I was involved in the sale of a home recently as the seller. And I thought this was an interesting observation by the buyer’s home inspector. I didn’t know you could test temperature differential like this.
Welcome back Frank!
Thanks Dave. I couldn’t resist this.
The inspection was in a “licensed” State, not California. I thought I should note that.
I do that, it gives me a general idea of how the system is operating.
I can’t, but uneducated inspectors do it that way every day. They are also the ones that will eventually be dealing with upset clients because of their improper testing methods.
Good seeing ya again Frank!
You don’t have a flippin’ clue as to what you are talking about…
No problem. You go right on testing the surface temp of those register grates. I’m sure your clients appreciate the diligence! :roll:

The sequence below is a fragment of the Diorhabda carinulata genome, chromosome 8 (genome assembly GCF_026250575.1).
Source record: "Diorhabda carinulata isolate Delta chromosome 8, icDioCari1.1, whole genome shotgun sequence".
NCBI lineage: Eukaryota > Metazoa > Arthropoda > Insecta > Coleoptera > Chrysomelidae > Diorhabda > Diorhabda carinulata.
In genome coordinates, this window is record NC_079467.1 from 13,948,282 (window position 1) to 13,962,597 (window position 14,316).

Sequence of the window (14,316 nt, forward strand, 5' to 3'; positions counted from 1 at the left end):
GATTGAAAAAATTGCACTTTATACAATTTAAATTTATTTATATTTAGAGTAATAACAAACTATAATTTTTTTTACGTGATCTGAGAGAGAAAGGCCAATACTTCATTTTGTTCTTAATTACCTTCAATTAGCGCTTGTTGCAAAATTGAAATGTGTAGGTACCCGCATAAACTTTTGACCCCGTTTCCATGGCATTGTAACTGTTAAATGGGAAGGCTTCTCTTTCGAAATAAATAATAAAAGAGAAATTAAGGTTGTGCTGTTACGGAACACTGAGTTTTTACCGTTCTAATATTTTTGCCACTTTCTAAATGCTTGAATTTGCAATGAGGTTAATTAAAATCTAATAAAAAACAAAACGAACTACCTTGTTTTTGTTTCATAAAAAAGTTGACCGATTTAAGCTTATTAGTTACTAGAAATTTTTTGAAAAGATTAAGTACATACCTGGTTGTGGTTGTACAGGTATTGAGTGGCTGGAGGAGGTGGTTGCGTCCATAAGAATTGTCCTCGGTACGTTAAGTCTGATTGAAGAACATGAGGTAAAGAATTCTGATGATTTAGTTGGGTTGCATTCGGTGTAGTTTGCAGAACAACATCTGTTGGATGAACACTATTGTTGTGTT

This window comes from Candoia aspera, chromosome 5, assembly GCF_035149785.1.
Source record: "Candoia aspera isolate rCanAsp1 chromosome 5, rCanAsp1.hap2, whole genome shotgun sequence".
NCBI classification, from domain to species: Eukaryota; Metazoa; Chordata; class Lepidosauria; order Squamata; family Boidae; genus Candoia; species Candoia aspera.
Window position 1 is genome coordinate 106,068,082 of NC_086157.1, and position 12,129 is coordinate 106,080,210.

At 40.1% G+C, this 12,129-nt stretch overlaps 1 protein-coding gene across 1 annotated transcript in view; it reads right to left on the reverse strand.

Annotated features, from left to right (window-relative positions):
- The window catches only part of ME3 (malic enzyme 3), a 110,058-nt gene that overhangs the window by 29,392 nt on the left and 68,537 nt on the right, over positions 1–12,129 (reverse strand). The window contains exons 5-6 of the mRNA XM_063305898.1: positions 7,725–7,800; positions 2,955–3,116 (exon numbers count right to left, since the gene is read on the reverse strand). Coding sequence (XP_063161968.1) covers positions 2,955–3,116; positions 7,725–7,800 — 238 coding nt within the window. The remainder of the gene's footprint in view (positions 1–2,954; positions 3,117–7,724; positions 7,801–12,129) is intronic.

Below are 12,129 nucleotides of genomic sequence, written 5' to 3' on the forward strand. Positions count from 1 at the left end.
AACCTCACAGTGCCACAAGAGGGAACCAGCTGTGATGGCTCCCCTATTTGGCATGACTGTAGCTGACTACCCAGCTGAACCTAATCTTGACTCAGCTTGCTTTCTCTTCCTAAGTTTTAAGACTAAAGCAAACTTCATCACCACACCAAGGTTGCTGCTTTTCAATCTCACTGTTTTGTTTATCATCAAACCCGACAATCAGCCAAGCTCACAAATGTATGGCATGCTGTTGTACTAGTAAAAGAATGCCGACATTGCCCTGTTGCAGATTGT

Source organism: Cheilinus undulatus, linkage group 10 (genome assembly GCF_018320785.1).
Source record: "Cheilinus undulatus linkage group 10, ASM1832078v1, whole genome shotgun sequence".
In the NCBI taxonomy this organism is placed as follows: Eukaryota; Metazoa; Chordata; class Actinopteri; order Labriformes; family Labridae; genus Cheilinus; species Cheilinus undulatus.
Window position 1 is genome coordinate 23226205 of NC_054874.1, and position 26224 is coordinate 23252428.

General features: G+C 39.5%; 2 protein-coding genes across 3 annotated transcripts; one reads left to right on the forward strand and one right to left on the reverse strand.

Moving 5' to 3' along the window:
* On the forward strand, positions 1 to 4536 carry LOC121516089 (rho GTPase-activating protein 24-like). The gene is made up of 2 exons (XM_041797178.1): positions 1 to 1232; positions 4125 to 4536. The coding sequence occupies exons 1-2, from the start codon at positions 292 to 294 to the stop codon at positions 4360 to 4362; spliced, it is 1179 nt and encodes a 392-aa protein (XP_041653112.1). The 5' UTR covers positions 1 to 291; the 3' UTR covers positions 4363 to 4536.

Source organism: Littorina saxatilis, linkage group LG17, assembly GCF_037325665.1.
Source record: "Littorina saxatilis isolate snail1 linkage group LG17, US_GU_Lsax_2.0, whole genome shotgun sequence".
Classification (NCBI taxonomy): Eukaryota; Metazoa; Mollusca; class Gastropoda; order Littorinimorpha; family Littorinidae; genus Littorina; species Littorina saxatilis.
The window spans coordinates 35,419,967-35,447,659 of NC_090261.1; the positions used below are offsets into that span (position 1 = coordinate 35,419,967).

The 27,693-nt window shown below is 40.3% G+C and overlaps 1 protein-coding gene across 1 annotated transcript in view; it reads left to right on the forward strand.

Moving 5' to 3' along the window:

An HVAC tech would laugh at this.
I should also mention that this inspector is a Nachi member.
No they wouldn’t.
I’m no HVAC tech.
I could insert my thermometer in the supply and return duct at the AH, but that doesn’t tell me everything I want to know.
I hit every supply and if there is a large temp difference at one or more, I know the duct is loose and/or damaged.
I wouldn’t call it a delta-t, but it tells me alot about the system.
I have found many loose and/or damaged duct doing it this way.
Not Texas it’s Arizona.
Nice to hear from you Frank, How do you test the AC unit?
Very basic using thermal imaging. I just say that it blows hot, and blows cold. I don’t make any claims about delta T. If they want to know more than that, call an HVAC tech.
How is that any better than what I do?
"An HVAC tech would laugh at this. "
How is that any better than what I do ?
It’s not. It’s laughable when you’re using it to determine delta T however. IMO.
How would you determine the delta-t?
I do tell the client the supply temp and the return temp with both cooling and heating.
You’re supposed to drill a hole in the duct and insert a thermometer.
And then plug the hole.